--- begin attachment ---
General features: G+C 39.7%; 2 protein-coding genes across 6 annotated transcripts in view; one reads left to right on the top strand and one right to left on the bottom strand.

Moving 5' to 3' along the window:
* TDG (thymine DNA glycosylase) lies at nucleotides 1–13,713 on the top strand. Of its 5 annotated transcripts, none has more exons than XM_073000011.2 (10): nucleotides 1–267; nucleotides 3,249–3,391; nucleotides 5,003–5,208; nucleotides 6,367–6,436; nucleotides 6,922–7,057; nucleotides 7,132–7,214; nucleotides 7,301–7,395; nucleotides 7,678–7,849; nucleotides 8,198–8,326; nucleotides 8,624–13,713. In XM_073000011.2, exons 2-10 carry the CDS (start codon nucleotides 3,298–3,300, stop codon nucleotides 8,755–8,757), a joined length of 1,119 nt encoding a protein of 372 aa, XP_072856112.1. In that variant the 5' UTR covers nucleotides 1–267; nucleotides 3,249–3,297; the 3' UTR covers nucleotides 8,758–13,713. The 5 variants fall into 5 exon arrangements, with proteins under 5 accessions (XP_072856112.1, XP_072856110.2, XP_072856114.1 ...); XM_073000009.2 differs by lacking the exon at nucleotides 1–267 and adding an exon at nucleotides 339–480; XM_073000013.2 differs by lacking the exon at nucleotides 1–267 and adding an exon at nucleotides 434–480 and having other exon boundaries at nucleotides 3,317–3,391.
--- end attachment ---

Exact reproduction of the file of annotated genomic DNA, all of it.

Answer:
General features: G+C 39.7%; 2 protein-coding genes across 6 annotated transcripts in view; one reads left to right on the top strand and one right to left on the bottom strand.

Moving 5' to 3' along the window:
* TDG (thymine DNA glycosylase) lies at nucleotides 1–13,713 on the top strand. Of its 5 annotated transcripts, none has more exons than XM_073000011.2 (10): nucleotides 1–267; nucleotides 3,249–3,391; nucleotides 5,003–5,208; nucleotides 6,367–6,436; nucleotides 6,922–7,057; nucleotides 7,132–7,214; nucleotides 7,301–7,395; nucleotides 7,678–7,849; nucleotides 8,198–8,326; nucleotides 8,624–13,713. In XM_073000011.2, exons 2-10 carry the CDS (start codon nucleotides 3,298–3,300, stop codon nucleotides 8,755–8,757), a joined length of 1,119 nt encoding a protein of 372 aa, XP_072856112.1. In that variant the 5' UTR covers nucleotides 1–267; nucleotides 3,249–3,297; the 3' UTR covers nucleotides 8,758–13,713. The 5 variants fall into 5 exon arrangements, with proteins under 5 accessions (XP_072856112.1, XP_072856110.2, XP_072856114.1 ...); XM_073000009.2 differs by lacking the exon at nucleotides 1–267 and adding an exon at nucleotides 339–480; XM_073000013.2 differs by lacking the exon at nucleotides 1–267 and adding an exon at nucleotides 434–480 and having other exon boundaries at nucleotides 3,317–3,391.